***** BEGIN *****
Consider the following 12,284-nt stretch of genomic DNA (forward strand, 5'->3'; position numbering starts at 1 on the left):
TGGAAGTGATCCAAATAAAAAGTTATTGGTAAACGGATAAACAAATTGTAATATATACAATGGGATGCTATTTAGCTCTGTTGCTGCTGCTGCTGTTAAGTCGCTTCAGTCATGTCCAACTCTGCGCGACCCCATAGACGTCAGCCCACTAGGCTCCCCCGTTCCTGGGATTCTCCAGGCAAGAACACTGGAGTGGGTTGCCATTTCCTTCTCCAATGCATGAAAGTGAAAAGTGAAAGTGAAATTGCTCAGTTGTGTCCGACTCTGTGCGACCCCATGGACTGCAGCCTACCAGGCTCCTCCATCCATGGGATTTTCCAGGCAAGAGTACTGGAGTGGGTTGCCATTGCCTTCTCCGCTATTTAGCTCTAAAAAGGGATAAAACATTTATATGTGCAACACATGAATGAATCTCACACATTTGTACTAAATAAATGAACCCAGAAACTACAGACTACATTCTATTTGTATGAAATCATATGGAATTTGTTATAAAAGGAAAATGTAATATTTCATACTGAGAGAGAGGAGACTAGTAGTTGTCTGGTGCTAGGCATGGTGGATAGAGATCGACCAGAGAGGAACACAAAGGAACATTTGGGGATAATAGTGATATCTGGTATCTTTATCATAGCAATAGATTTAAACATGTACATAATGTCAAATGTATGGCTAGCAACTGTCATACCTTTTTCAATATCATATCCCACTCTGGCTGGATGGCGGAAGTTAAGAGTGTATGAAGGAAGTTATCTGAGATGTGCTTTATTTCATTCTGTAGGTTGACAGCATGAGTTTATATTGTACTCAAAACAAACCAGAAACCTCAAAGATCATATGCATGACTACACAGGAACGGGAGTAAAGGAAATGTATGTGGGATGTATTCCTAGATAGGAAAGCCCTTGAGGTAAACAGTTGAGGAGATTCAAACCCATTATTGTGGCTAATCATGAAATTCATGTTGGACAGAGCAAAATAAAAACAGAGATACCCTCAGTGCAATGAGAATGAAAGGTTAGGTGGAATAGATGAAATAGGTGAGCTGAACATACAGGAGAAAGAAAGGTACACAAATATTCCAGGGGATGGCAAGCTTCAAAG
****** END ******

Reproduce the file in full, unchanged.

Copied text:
Consider the following 12,284-nt stretch of genomic DNA (forward strand, 5'->3'; position numbering starts at 1 on the left):
TGGAAGTGATCCAAATAAAAAGTTATTGGTAAACGGATAAACAAATTGTAATATATACAATGGGATGCTATTTAGCTCTGTTGCTGCTGCTGCTGTTAAGTCGCTTCAGTCATGTCCAACTCTGCGCGACCCCATAGACGTCAGCCCACTAGGCTCCCCCGTTCCTGGGATTCTCCAGGCAAGAACACTGGAGTGGGTTGCCATTTCCTTCTCCAATGCATGAAAGTGAAAAGTGAAAGTGAAATTGCTCAGTTGTGTCCGACTCTGTGCGACCCCATGGACTGCAGCCTACCAGGCTCCTCCATCCATGGGATTTTCCAGGCAAGAGTACTGGAGTGGGTTGCCATTGCCTTCTCCGCTATTTAGCTCTAAAAAGGGATAAAACATTTATATGTGCAACACATGAATGAATCTCACACATTTGTACTAAATAAATGAACCCAGAAACTACAGACTACATTCTATTTGTATGAAATCATATGGAATTTGTTATAAAAGGAAAATGTAATATTTCATACTGAGAGAGAGGAGACTAGTAGTTGTCTGGTGCTAGGCATGGTGGATAGAGATCGACCAGAGAGGAACACAAAGGAACATTTGGGGATAATAGTGATATCTGGTATCTTTATCATAGCAATAGATTTAAACATGTACATAATGTCAAATGTATGGCTAGCAACTGTCATACCTTTTTCAATATCATATCCCACTCTGGCTGGATGGCGGAAGTTAAGAGTGTATGAAGGAAGTTATCTGAGATGTGCTTTATTTCATTCTGTAGGTTGACAGCATGAGTTTATATTGTACTCAAAACAAACCAGAAACCTCAAAGATCATATGCATGACTACACAGGAACGGGAGTAAAGGAAATGTATGTGGGATGTATTCCTAGATAGGAAAGCCCTTGAGGTAAACAGTTGAGGAGATTCAAACCCATTATTGTGGCTAATCATGAAATTCATGTTGGACAGAGCAAAATAAAAACAGAGATACCCTCAGTGCAATGAGAATGAAAGGTTAGGTGGAATAGATGAAATAGGTGAGCTGAACATACAGGAGAAAGAAAGGTACACAAATATTCCAGGGGATGGCAAGCTTCAAAG